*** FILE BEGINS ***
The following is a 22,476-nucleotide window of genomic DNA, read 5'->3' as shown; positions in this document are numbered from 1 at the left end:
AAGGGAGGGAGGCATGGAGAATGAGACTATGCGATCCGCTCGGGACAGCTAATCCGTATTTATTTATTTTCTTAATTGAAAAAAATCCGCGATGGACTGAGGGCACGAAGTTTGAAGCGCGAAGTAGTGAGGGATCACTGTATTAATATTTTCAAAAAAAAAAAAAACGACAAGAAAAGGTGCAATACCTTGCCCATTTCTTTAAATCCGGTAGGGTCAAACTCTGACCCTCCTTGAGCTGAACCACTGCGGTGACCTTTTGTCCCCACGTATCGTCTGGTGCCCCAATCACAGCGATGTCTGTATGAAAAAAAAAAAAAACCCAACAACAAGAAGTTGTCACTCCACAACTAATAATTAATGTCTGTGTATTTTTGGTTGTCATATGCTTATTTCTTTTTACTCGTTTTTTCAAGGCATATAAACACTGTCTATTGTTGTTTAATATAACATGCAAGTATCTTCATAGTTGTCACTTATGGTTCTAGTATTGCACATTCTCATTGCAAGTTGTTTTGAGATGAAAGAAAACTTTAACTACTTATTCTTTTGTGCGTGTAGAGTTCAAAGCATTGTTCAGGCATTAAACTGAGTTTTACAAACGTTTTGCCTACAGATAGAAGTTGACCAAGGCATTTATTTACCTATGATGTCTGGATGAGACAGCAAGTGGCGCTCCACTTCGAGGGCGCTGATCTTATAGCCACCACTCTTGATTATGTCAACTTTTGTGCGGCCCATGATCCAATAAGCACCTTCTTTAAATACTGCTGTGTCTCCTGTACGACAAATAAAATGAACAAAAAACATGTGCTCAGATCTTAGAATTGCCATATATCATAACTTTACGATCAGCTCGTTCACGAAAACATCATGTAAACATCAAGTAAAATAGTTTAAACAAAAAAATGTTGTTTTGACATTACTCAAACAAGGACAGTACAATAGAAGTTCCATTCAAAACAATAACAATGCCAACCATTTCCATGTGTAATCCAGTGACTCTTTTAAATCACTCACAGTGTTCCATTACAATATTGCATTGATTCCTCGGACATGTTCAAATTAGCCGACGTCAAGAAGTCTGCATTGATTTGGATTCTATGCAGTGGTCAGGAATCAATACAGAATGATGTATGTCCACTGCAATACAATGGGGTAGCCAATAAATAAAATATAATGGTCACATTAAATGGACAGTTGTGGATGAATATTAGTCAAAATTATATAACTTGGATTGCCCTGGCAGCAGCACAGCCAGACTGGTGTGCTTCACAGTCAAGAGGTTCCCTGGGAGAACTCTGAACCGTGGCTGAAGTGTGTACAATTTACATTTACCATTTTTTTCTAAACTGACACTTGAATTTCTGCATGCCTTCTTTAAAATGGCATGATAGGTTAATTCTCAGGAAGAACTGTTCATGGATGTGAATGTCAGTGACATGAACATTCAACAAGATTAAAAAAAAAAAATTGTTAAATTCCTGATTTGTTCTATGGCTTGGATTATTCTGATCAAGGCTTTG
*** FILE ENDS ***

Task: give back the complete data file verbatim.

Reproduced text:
The following is a 22,476-nucleotide window of genomic DNA, read 5'->3' as shown; positions in this document are numbered from 1 at the left end:
AAGGGAGGGAGGCATGGAGAATGAGACTATGCGATCCGCTCGGGACAGCTAATCCGTATTTATTTATTTTCTTAATTGAAAAAAATCCGCGATGGACTGAGGGCACGAAGTTTGAAGCGCGAAGTAGTGAGGGATCACTGTATTAATATTTTCAAAAAAAAAAAAAACGACAAGAAAAGGTGCAATACCTTGCCCATTTCTTTAAATCCGGTAGGGTCAAACTCTGACCCTCCTTGAGCTGAACCACTGCGGTGACCTTTTGTCCCCACGTATCGTCTGGTGCCCCAATCACAGCGATGTCTGTATGAAAAAAAAAAAAAACCCAACAACAAGAAGTTGTCACTCCACAACTAATAATTAATGTCTGTGTATTTTTGGTTGTCATATGCTTATTTCTTTTTACTCGTTTTTTCAAGGCATATAAACACTGTCTATTGTTGTTTAATATAACATGCAAGTATCTTCATAGTTGTCACTTATGGTTCTAGTATTGCACATTCTCATTGCAAGTTGTTTTGAGATGAAAGAAAACTTTAACTACTTATTCTTTTGTGCGTGTAGAGTTCAAAGCATTGTTCAGGCATTAAACTGAGTTTTACAAACGTTTTGCCTACAGATAGAAGTTGACCAAGGCATTTATTTACCTATGATGTCTGGATGAGACAGCAAGTGGCGCTCCACTTCGAGGGCGCTGATCTTATAGCCACCACTCTTGATTATGTCAACTTTTGTGCGGCCCATGATCCAATAAGCACCTTCTTTAAATACTGCTGTGTCTCCTGTACGACAAATAAAATGAACAAAAAACATGTGCTCAGATCTTAGAATTGCCATATATCATAACTTTACGATCAGCTCGTTCACGAAAACATCATGTAAACATCAAGTAAAATAGTTTAAACAAAAAAATGTTGTTTTGACATTACTCAAACAAGGACAGTACAATAGAAGTTCCATTCAAAACAATAACAATGCCAACCATTTCCATGTGTAATCCAGTGACTCTTTTAAATCACTCACAGTGTTCCATTACAATATTGCATTGATTCCTCGGACATGTTCAAATTAGCCGACGTCAAGAAGTCTGCATTGATTTGGATTCTATGCAGTGGTCAGGAATCAATACAGAATGATGTATGTCCACTGCAATACAATGGGGTAGCCAATAAATAAAATATAATGGTCACATTAAATGGACAGTTGTGGATGAATATTAGTCAAAATTATATAACTTGGATTGCCCTGGCAGCAGCACAGCCAGACTGGTGTGCTTCACAGTCAAGAGGTTCCCTGGGAGAACTCTGAACCGTGGCTGAAGTGTGTACAATTTACATTTACCATTTTTTTCTAAACTGACACTTGAATTTCTGCATGCCTTCTTTAAAATGGCATGATAGGTTAATTCTCAGGAAGAACTGTTCATGGATGTGAATGTCAGTGACATGAACATTCAACAAGATTAAAAAAAAAAAATTGTTAAATTCCTGATTTGTTCTATGGCTTGGATTATTCTGATCAAGGCTTTG